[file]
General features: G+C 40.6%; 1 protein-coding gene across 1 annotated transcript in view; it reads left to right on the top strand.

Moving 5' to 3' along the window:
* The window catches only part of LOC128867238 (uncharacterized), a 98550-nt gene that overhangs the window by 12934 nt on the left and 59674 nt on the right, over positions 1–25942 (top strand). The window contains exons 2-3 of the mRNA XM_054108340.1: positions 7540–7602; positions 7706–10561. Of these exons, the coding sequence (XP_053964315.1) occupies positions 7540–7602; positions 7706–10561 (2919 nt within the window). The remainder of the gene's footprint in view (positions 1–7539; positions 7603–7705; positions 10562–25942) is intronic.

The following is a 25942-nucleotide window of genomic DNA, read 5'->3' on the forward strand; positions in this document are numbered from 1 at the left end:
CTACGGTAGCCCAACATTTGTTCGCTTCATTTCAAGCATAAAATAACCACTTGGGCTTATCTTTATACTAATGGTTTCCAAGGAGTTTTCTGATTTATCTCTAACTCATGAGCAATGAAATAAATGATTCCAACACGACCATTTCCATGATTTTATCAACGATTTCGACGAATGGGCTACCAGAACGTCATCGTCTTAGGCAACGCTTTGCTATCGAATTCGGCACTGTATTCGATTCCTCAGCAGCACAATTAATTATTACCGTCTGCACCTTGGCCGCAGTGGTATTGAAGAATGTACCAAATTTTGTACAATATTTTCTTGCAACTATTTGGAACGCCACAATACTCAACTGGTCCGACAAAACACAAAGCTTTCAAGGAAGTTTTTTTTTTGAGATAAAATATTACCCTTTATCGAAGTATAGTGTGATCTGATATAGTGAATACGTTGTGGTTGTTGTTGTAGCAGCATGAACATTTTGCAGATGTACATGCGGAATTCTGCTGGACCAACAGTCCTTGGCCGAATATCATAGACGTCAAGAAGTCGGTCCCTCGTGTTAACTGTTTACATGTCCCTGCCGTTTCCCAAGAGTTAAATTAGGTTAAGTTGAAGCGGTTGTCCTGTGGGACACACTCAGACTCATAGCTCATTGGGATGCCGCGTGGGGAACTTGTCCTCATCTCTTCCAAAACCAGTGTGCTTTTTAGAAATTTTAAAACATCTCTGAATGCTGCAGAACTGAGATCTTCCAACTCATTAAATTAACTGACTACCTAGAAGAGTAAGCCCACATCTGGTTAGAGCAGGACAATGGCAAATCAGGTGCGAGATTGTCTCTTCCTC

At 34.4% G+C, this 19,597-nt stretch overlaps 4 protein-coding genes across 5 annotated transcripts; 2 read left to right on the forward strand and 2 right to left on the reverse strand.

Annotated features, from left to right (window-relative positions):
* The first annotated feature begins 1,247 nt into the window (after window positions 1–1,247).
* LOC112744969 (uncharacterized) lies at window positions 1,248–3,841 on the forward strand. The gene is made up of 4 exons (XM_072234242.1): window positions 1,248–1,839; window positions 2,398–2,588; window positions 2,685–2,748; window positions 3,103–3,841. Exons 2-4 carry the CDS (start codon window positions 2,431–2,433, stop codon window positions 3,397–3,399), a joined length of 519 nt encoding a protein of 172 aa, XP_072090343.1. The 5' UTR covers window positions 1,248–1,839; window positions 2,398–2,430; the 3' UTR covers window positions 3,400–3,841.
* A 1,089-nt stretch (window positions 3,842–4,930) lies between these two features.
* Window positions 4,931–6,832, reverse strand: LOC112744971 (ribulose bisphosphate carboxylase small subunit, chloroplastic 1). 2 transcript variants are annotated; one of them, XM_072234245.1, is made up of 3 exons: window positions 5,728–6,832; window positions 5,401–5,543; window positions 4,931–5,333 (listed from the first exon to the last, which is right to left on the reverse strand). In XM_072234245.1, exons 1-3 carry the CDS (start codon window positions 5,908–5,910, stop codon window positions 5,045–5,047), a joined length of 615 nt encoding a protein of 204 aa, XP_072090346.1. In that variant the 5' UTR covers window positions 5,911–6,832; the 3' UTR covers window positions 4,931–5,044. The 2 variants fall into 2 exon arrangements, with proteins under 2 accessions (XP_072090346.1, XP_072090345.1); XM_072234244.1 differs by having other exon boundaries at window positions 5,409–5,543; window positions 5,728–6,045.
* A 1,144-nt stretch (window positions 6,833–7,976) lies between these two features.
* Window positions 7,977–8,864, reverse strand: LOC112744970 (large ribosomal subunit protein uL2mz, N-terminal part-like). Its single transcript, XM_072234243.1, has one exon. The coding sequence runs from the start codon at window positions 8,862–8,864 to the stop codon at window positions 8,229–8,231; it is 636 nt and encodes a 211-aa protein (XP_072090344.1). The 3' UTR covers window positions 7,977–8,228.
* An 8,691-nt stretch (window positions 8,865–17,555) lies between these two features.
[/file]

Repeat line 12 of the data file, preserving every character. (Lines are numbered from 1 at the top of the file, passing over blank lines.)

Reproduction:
* A 1,144-nt stretch (window positions 6,833–7,976) lies between these two features.